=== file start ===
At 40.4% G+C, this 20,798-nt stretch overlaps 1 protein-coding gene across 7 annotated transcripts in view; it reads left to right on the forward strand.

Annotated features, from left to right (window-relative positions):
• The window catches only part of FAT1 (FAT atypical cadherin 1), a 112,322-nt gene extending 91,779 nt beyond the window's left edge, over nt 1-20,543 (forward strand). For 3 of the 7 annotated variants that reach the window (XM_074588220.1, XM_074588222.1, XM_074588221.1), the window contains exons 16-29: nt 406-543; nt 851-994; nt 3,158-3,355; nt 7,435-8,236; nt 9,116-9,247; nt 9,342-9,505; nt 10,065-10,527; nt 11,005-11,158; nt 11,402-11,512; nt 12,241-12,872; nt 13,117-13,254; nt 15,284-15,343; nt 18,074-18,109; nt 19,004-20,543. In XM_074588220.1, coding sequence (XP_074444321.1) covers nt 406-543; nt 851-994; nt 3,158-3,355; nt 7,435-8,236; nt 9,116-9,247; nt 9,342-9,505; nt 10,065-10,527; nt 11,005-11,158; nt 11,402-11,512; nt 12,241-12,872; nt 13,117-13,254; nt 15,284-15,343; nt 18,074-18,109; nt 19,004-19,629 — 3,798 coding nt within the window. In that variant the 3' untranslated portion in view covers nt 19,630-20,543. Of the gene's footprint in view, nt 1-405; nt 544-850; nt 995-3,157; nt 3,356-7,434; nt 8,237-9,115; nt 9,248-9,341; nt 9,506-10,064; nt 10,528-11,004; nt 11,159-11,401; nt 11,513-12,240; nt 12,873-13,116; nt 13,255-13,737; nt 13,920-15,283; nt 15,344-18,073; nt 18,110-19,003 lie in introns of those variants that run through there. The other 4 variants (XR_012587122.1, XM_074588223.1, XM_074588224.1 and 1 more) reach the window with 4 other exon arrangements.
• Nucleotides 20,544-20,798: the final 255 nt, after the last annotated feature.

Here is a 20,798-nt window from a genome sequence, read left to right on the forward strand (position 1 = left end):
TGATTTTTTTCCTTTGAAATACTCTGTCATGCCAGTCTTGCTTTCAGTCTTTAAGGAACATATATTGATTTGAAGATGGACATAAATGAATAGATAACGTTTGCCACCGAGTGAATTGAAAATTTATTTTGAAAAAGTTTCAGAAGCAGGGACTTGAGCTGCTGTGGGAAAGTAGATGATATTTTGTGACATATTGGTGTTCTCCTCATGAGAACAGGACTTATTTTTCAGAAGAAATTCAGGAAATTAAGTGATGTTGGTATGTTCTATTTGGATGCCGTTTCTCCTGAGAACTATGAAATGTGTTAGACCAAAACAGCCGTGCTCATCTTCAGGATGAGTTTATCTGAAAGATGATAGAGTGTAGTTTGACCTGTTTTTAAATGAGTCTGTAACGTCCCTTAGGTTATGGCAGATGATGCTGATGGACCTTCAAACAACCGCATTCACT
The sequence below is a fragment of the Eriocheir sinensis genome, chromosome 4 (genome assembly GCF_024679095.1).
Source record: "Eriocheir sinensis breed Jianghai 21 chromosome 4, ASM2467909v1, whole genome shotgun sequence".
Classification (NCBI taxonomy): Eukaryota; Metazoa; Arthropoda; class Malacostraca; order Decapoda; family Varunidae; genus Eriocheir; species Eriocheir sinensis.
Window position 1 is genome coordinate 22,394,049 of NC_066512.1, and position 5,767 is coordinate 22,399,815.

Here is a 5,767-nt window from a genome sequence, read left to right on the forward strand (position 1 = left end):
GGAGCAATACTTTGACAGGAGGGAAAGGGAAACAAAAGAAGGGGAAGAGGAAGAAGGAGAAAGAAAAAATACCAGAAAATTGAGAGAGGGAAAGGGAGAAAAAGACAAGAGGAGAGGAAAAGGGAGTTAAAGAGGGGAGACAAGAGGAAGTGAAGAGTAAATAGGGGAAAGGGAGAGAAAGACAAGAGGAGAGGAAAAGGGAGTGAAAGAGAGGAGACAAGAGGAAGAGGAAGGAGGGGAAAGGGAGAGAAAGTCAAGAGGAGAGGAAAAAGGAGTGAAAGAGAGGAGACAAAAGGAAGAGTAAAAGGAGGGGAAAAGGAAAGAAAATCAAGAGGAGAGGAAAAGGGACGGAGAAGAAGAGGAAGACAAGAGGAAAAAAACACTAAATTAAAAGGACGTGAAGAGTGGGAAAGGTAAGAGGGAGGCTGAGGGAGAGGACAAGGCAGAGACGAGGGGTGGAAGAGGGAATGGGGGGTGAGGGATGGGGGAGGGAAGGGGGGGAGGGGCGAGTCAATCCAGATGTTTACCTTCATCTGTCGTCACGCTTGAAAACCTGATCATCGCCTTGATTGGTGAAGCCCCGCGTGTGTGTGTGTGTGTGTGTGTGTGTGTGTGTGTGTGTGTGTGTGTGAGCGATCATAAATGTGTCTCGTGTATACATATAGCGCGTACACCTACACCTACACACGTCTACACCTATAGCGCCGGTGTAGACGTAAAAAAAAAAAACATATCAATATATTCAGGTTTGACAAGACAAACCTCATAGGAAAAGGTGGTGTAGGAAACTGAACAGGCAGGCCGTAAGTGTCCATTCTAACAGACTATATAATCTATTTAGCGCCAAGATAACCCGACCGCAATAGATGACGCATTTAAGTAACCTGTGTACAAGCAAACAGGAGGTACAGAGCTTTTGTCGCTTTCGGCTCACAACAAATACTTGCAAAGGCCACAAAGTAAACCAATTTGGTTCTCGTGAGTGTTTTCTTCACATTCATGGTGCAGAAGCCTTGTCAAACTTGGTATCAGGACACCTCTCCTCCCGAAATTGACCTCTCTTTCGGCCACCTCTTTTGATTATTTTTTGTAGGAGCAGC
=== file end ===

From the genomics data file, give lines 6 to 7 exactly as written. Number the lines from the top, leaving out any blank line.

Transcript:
TGATTTTTTTCCTTTGAAATACTCTGTCATGCCAGTCTTGCTTTCAGTCTTTAAGGAACATATATTGATTTGAAGATGGACATAAATGAATAGATAACGTTTGCCACCGAGTGAATTGAAAATTTATTTTGAAAAAGTTTCAGAAGCAGGGACTTGAGCTGCTGTGGGAAAGTAGATGATATTTTGTGACATATTGGTGTTCTCCTCATGAGAACAGGACTTATTTTTCAGAAGAAATTCAGGAAATTAAGTGATGTTGGTATGTTCTATTTGGATGCCGTTTCTCCTGAGAACTATGAAATGTGTTAGACCAAAACAGCCGTGCTCATCTTCAGGATGAGTTTATCTGAAAGATGATAGAGTGTAGTTTGACCTGTTTTTAAATGAGTCTGTAACGTCCCTTAGGTTATGGCAGATGATGCTGATGGACCTTCAAACAACCGCATTCACT
The sequence below is a fragment of the Eriocheir sinensis genome, chromosome 4 (genome assembly GCF_024679095.1).